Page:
Consistent with the legislative history of the 1922 Act, the Supreme Court has limited application of the Capper-Volstead exemption to farmers, and has refused to exempt organizations whose members included processors and packers as well as farmers. In Case-Swayne Co. v. Sunkist Growers, Inc., 389 U.S. 384, 88 S.Ct. 528, 19 L.Ed.2d 621 (1967), the Court held Sunkist Growers, Inc., an organization of orange growers and fruit packing houses, could not claim Capper-Volstead immunity when approximately 15% of the membership was composed of private, for-profit fruit packing houses. Id. at 386-87, 88 S.Ct. at 529-31. Noting the "agency associations" formed by the for-profit packing houses participated in the control and policy making of Sunkist, the Court determined that "Congress did not intend to allow an organization with such nonproducer interests to avail itself of the Capper-Volstead exemption." Id. at 395-96, 88 S.Ct. at 534-35.


The Court again rejected the argument that the Act was intended to protect processors and packers or those "that must bear the costs and risks of a fluctuating market" in National Broiler Marketing Ass'n v. United States, 436 U.S. 816, 826, 98 S.Ct. 2122, 2129, 56 L.Ed.2d 728 (1978). The National Broiler Court stated that Capper-Volstead would not apply to an association of poultry producers which included "even one" non-farmer processor as a member. Id. at 826-29, 98 S.Ct. at 2129-31.


Nonetheless, the Court has also ruled the exemption is not precluded by organizational distinctions that are of de minimis meaning and effect where the organization in reality is operated by farmers for the benefit of farmers. Sunkist Growers, Inc. v. Winckler & Smith Citrus Products Co., 370 U.S. 19, 28-29, 82 S.Ct. 1130, 1135-36, 8 L.Ed.2d 305 (1962). See Alexander v. National Farmers Organization, 687 F.2d 1173, 1185 (8th Cir.1982) (NFO ). Thus, in NFO, we held the $25 "dues" contributions of a handful of non-farmers did not prohibit the National Farmer's Organization from claiming Capper-Volstead immunity where the organization's bylaws specifically prohibited any non-farmer from asserting a membership interest and the organization was conducted exclusively for the benefit of true dairy farmers. Id. at 1186-87.4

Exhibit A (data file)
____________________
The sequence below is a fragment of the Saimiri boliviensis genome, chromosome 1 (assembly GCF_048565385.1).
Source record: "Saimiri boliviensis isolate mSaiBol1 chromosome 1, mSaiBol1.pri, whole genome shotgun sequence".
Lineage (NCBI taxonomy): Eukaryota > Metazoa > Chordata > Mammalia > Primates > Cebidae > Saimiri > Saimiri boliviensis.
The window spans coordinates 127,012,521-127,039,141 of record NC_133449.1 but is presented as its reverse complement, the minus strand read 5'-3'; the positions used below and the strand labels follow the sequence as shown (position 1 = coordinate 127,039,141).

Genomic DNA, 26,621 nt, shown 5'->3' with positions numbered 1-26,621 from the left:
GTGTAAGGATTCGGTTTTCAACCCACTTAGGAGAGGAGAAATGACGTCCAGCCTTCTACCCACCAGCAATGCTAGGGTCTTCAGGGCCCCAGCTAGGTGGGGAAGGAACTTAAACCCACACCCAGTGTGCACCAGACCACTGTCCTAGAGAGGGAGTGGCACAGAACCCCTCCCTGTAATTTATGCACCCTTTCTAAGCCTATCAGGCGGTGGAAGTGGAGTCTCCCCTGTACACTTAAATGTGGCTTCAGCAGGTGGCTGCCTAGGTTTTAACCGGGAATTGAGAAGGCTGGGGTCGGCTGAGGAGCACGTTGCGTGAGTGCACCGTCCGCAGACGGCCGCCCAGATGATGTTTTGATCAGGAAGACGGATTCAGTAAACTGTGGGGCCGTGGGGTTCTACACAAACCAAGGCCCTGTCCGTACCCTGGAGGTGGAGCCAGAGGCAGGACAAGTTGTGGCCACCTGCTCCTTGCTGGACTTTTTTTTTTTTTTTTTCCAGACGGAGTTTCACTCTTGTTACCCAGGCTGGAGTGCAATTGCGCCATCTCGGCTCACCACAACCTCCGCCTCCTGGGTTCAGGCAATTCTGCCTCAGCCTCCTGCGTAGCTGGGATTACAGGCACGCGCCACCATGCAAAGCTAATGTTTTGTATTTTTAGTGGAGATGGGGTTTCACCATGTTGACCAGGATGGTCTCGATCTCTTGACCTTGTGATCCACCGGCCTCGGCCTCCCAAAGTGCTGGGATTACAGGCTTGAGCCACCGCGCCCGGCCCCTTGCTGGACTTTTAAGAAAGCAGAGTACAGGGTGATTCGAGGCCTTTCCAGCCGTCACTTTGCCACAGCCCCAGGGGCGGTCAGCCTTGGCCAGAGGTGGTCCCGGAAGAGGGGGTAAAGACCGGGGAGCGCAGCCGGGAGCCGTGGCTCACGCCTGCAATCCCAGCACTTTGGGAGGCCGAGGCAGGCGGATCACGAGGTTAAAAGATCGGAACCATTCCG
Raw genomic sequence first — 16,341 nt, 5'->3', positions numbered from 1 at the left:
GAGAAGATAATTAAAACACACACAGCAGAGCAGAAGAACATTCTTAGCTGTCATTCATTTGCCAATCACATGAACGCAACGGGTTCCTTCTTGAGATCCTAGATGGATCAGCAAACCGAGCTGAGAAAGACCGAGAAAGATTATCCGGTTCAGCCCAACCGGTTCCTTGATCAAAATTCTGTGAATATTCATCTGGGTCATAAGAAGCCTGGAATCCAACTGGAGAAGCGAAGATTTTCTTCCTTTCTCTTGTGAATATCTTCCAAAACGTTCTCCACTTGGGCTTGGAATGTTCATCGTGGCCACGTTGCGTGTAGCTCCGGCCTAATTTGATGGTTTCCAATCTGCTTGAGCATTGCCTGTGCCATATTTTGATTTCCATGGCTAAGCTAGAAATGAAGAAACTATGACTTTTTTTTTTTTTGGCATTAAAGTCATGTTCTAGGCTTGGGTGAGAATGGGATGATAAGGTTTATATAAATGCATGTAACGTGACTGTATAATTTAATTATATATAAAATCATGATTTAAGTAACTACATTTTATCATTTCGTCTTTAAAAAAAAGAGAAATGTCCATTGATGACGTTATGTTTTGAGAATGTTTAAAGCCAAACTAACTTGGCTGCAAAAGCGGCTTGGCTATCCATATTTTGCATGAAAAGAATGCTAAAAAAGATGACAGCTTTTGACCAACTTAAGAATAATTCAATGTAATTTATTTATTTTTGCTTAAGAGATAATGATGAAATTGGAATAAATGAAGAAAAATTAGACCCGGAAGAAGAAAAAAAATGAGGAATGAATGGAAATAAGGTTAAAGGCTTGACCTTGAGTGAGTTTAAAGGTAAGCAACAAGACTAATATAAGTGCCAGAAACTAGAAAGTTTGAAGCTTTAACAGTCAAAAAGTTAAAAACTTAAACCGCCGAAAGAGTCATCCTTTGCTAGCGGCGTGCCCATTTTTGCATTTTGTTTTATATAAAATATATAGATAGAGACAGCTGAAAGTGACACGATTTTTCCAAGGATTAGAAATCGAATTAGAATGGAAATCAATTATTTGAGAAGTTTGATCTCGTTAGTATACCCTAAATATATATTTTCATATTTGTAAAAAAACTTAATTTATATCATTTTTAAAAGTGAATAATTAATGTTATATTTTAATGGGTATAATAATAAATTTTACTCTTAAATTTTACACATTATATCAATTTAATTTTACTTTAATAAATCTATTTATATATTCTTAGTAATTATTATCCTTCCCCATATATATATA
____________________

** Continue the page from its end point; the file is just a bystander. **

We held in NFO, however, that even true cooperatives can lose Capper-Volstead protection if they engage in anticompetitive, predatory activities which are outside the "legitimate objects" of a cooperative. Id. at 1182-83. See Maryland & Virginia Milk Producers Ass'n v. United States, 362 U.S. 458, 468, 80 S.Ct. 847, 854, 4 L.Ed.2d 880 (1960); United States v. Borden Co., 308 U.S. 188, 204-05, 60 S.Ct. 182, 191, 84 L.Ed. 181 (1939). We imposed liability in NFO where three major cooperatives, including the defendant herein, were shown to have conspired to eliminate a competing cooperative, the National Farmer's Organization, through a pattern of predatory, anticompetitive, and unlawful tactics. NFO, 687 F.2d at 1193-1208.


These tactics included discriminatory pricing, coercive supply disruptions and threats of similar conduct, bad faith harassment and threats of litigation against independent buyers of NFO milk, and refusals to acknowledge or honor termination notices from members; conduct which was accompanied by the deliberate suppression and destruction of documents by one of the cooperatives, Associated Milk Producers, Inc. Id. Viewing this conduct in its entirety, we held the cooperatives conspired with unlawful intent to eliminate competition through predatory and anticompetitive means, and hence lost their Capper-Volstead immunity. Id. at 1182-83, 1193.


In considering charges by the National Farmer's Organization that the milk pooling practices challenged by plaintiff herein were unlawful, however, the NFO Court affirmed the district court's judgment that the operation of the standby pool "served legitimate business purposes" and was important, at least in principle, to the stable supply of milk. Id. at 1206-07. See In re Midwest Milk Monopolization Litigation, 510 F.Supp. 381, 449-52 (W.D.Mo.1981) (district court findings of fact).


Ewald argues that while the NFO Court relieved the standby pool of antitrust liability because there was no evidence that members of the pool acted with the intent to eliminate competition or were otherwise linked to the anticompetitive conduct found to violate the antitrust laws, id. at 1193, 1207, the Court in NFO did not expressly consider the effect of the participation of the proprietary dairies in the pool. See In re Midwest Milk, 510 F.Supp. at 435, 502 & n. 29 (district court expressly declines to reach Capper-Volstead exemption claim by standby pool). Cf. Case-Swayne Co. v. Sunkist Growers, Inc., 389 U.S. 384, 390 n. 6, 88 S.Ct. 528, 532 n. 6, 19 L.Ed.2d 621 (1967). To this issue we now turn.